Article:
For those familiar with computing technology's early history in California, the convergence of microchips and mind-altering substances would be unsurprising. Early computing pioneers in California, immersed in the utopian potential of computing, also heavily participated and experimented with the burgeoning drug culture of the 1960-1970s West Coast. The popular book, From Counterculture to Cyberculture by Fred Turner, chronicles this early period, exploring how the “Californian Ideology” brought dissimilar communities of technology enthusiasts, environmentalists and San Francisco bohemians together. In their celebrated article, The Californian Ideology, authors Richard Barbrook and Andy Cameron write:
This burgeoning collective, made up of enthusiastic computer nerds, slacker students, innovative capitalists, social activists, trendy academics, futurist bureaucrats and opportunistic politicians embraced the rebelliousness of casual dress, sexual promiscuity, loud music and recreational drugs together with a profound faith in the emancipatory potential of the new information technologies.
And while this earlier history only faintly influences the contemporary tech climate and community, it remerged at The Next Web Conference.
Last month, Europe's largest technology conference, The Next Web, brought together the continent’s tech nerds for a 3-day festival at the Westerpark grounds in Amsterdam. Speakers from established companies such as Google and Microsoft presented alongside emerging start-ups. And while the conference’s primary focus was to discover the next big platform or app, one of the more popular keynote addresses centered on microdosing and enhancing creativity through psychedelics.
Paul Austin, founder of The Third Wave, presented a keynote titled, 'Microdosing: Psychedelics for Leadership Development and Workflow Optimization'. As the talk approached, the Transformatorhuis buzzed with anticipation, with eager attendees crammed into the small hall to hear the unique and unconventional subject.
Making the case for psychedelics
With a hall bursting with expectation, Austin sought to persuade the audience about the creative and personal benefits that can be achieved through microdosing. As Austin detailed, the history of psychedelics goes back to the earliest civilizations, where Inca and Maya used psychedelics for thousands of years. This period, Austin explained, is referred to as the First Wave of psychedelic use. The Second Wave, as Austin continued, began during the 1960s and 1970s counterculture, and was the first introduction of psychedelics into the mainstream.
However, the following decades saw a steady decline in the popularity of hallucinations and psychedelics. As a result, Austin, though his platform, the Third Wave, is committed to changing the cultural conversation around psychedelics, and building a resurgence around psychedelic use and purporting its medical and scientific research. This Third Wave, Austin says, is defined by the practical use of psychedelics, and their measured integration into the mainstream.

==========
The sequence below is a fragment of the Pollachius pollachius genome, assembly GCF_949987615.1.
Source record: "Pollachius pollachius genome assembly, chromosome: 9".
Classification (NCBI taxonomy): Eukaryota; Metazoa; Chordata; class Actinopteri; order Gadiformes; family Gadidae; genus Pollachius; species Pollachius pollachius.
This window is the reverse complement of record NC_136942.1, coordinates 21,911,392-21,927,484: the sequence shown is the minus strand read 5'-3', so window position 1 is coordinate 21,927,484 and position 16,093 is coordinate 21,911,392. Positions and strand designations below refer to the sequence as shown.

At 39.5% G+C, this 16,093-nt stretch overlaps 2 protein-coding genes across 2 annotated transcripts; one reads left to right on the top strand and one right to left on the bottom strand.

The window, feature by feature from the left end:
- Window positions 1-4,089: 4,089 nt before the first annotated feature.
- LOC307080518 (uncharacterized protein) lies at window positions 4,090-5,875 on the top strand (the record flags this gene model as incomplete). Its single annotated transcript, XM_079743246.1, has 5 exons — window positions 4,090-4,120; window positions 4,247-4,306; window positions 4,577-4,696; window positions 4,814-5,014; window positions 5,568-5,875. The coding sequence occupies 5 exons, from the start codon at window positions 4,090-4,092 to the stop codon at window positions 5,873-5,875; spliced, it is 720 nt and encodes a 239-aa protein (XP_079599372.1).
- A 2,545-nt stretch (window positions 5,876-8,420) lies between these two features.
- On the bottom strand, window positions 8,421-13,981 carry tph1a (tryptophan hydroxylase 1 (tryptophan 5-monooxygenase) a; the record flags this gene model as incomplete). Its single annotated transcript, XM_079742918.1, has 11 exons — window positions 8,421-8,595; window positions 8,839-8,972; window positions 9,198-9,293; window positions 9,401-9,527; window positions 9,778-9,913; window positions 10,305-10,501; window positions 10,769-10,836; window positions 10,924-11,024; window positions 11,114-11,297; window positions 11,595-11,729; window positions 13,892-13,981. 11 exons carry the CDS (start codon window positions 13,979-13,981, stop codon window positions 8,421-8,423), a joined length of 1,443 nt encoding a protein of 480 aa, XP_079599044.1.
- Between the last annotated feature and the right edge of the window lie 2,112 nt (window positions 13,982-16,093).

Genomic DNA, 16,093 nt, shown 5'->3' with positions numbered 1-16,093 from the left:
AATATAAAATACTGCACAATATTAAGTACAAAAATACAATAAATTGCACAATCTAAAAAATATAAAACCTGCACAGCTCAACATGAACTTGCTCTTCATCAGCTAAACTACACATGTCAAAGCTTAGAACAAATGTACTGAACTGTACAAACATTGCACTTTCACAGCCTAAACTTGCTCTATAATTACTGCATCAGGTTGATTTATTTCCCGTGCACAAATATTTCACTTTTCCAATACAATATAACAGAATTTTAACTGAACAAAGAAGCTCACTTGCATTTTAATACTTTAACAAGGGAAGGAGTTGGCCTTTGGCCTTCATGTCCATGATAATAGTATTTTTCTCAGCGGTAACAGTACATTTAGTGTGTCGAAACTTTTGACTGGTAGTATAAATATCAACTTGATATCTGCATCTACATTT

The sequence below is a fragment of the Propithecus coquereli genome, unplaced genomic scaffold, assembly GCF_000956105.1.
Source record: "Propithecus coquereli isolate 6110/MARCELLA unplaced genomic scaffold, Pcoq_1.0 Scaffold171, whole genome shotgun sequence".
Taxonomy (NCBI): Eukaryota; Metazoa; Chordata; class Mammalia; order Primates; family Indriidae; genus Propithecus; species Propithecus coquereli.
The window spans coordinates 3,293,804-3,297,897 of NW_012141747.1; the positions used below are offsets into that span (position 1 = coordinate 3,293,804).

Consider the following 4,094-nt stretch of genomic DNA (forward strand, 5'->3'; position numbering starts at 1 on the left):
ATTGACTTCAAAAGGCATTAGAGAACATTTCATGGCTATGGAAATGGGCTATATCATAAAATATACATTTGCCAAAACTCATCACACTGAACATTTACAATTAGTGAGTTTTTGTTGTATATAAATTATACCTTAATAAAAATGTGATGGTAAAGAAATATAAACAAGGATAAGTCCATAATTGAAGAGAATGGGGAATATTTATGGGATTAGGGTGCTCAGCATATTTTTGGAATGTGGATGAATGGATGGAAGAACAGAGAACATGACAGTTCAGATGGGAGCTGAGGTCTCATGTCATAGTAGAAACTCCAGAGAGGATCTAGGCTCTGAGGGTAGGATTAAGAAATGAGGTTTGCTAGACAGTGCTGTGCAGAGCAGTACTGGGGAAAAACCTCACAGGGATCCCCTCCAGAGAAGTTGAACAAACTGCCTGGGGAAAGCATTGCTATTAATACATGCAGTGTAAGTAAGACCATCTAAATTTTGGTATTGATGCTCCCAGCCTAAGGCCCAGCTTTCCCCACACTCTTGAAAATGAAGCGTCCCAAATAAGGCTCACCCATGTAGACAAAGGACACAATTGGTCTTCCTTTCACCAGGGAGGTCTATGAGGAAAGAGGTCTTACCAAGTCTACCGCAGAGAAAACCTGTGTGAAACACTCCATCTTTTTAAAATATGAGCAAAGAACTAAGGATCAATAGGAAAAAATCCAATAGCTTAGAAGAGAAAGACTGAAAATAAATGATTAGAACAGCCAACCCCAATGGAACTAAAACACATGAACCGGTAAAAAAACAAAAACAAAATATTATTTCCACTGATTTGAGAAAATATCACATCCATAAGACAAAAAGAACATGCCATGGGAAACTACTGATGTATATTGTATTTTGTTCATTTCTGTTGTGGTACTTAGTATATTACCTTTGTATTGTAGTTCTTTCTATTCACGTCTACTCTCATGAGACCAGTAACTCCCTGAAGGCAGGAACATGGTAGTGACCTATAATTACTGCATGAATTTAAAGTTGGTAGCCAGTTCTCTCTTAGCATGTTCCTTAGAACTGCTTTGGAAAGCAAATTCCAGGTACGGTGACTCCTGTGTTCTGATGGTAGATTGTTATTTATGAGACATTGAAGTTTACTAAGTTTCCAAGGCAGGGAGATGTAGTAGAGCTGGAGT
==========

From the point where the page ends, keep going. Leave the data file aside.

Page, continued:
And while I was familiar with the microdosing agenda and its underlying principles, I was eager to discuss with other Dutch attendees, and hear how they received the presentation. To my surprise, given the progressive and liberal drug culture that thrives in Amsterdam, many people were skeptical, and some even hostile. For many, their conflict comes from micro-dosing's seemingly indulgent mix of work and pleasure. Therefore, while Dutch culture fosters an attitude of tolerance, and the city remains a renowned pilgrimage for vice, this apparent mixing of drugs and work unsettled the mostly Dutch audience. Austin also acknowledges this difficulty and hopes that his advocacy can help overturn this entrenched basis many people hold.
While scientific and medical research still needs to build a bridge between anecdotal claims and medical efficacy, bringing psychedelics into the mainstream stream also requires dismantling the social stigma around drug use. As Austin advocates, society has outlined rigid boundaries between acceptable and nonacceptable narcotics. However, Austin believes, once understood, low-dose psychedelic consumption offers enormous potential for entrepreneurs looking to boost creativity, personal wellness, and even, improve productivity and work more efficiently.
Author: Carlos Danger
Read more about microdosing in our encyclopedia.